“No man who owns his own house and garden can be a communist. He has too much to do.” When William Levitt uttered this statement at the edge of the McCarthy era both the public and government supported suburbanization. After all, for their role in once again making the world safe for democracy each returning serviceman and his family was entitled to one of Levittown’s houses and gardens. If the burdens and pleasures of home ownership curtailed political involvement, particularly of the communist kind, then it was a necessary sacrifice in the battles of another war, this one to prove the superiority of democracy over Soviet socialism. However, as a bored and restless suburban teenager, I fancied myself a communist. Unfortunately there was no place to gather with like-minded bohemians, who in any event were my closest friends, an admittedly small number of would-be revolutionaries. Without a common square to register our discontent, our options were to storm the vacant lots not yet occupied by more ranch houses or the neighbors’ lawns, before everyone installed privacy fences. The suburban neighborhood of my childhood and adolescence, like most typical suburbs, is predominately composed of single-family homes arranged along streets, sometimes straight and in grids, other times curvilinear with cul-de-sacs. Only the local schools create a commons for the neighbors to gather (or vote). As spatial construction, the standard suburban development is exclusively private and lacks deliberate, consciously designed and sanctioned public territory. Levitt’s remark points to an imbedded politics in the patterns of suburban housing. Spatially suburbia is an apolitical place.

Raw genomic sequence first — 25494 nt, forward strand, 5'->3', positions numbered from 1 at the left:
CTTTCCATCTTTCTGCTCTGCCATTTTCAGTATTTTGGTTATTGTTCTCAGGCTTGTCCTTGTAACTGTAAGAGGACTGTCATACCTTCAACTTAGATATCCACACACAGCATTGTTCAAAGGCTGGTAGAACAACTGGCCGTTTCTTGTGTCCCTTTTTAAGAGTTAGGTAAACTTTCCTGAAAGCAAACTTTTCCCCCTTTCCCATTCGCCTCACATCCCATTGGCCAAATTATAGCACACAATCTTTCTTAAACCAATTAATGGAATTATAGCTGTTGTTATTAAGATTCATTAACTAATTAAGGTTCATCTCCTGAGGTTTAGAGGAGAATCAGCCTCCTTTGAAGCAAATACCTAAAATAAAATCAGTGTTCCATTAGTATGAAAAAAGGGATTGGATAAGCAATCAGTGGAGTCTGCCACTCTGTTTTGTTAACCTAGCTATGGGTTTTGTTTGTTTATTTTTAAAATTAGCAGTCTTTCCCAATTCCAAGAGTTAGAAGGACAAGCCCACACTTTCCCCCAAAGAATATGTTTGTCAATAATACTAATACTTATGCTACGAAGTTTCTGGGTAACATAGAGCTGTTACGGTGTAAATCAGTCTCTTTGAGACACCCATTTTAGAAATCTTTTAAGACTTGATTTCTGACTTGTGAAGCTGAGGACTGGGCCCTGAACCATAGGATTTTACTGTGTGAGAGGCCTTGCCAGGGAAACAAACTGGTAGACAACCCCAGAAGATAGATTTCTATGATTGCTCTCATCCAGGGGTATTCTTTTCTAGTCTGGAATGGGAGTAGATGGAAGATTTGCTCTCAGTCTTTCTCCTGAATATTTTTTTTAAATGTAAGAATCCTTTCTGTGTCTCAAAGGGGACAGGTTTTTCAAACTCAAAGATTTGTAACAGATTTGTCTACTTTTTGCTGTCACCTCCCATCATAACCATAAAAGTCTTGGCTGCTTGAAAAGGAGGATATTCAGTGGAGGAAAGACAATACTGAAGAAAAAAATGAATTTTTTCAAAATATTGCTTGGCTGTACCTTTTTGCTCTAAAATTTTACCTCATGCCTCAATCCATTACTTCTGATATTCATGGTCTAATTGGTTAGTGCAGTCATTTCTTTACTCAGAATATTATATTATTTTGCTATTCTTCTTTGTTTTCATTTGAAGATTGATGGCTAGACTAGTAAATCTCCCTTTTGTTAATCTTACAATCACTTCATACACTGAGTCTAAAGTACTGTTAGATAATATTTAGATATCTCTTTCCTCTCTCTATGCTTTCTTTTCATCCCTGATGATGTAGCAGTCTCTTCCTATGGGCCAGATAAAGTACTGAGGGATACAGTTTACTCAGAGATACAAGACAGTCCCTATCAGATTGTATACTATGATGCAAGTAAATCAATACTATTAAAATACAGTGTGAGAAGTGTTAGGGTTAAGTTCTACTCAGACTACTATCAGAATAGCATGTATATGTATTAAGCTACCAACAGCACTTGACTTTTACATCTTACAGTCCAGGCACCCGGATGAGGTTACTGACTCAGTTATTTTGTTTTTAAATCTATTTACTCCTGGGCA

In contrast, the developments designed and constructed as alternatives to suburban sprawl engage in a deliberate framing of public space. The political and social viewpoint of these places, always called New Towns, can consequently be read through their spatial arrangement and historical context. Not surprisingly, as the center of national politics, Washington DC is orbited by satellites from the various phases and incarnations of the New Town movement(s). Unlike other cities, the demographic (or at least the employment) base of the DC area is somewhat stabilized by the constant fixture of the federal government. This minimizes the significance of regional and temporal differences, thereby creating an opportunity to measure the differing ideologies of DC’s New Towns against one another.
Of course, planned in 1791 by Pierre L’Enfant, the District of Columbia itself is a planned new town. Across the Potomac from DC, and predating the plan of DC by 43 years, George Washington’s Alexandria is also a planned town, one of the many surrounding the Mall. Today, a mile from the subway stop and surrounded by high-rise offices not permitted in the District, the storefronts and warehouses of the town’s historic grid are filled with the predictable collection of Gaps, Banana Republics, and over priced restaurants, indicating that Alexandria is an upscale edge city and tourist destination. However, conceived independently of an existing urban situation, neither DC nor Alexandria can be considered New Towns in the proper sense of the term and its associated ideologies. As an articulated movement, New Towns are a reaction to the suburban expansion of cities. New Towns exist in resistance to suburban sprawl; they are proposed as self-sufficient moments of urbanism, independent of the central metropolis. Although rarely if ever achieved, the New Town ideal is that residents will find their employment, recreation, consumer and educational opportunities at home.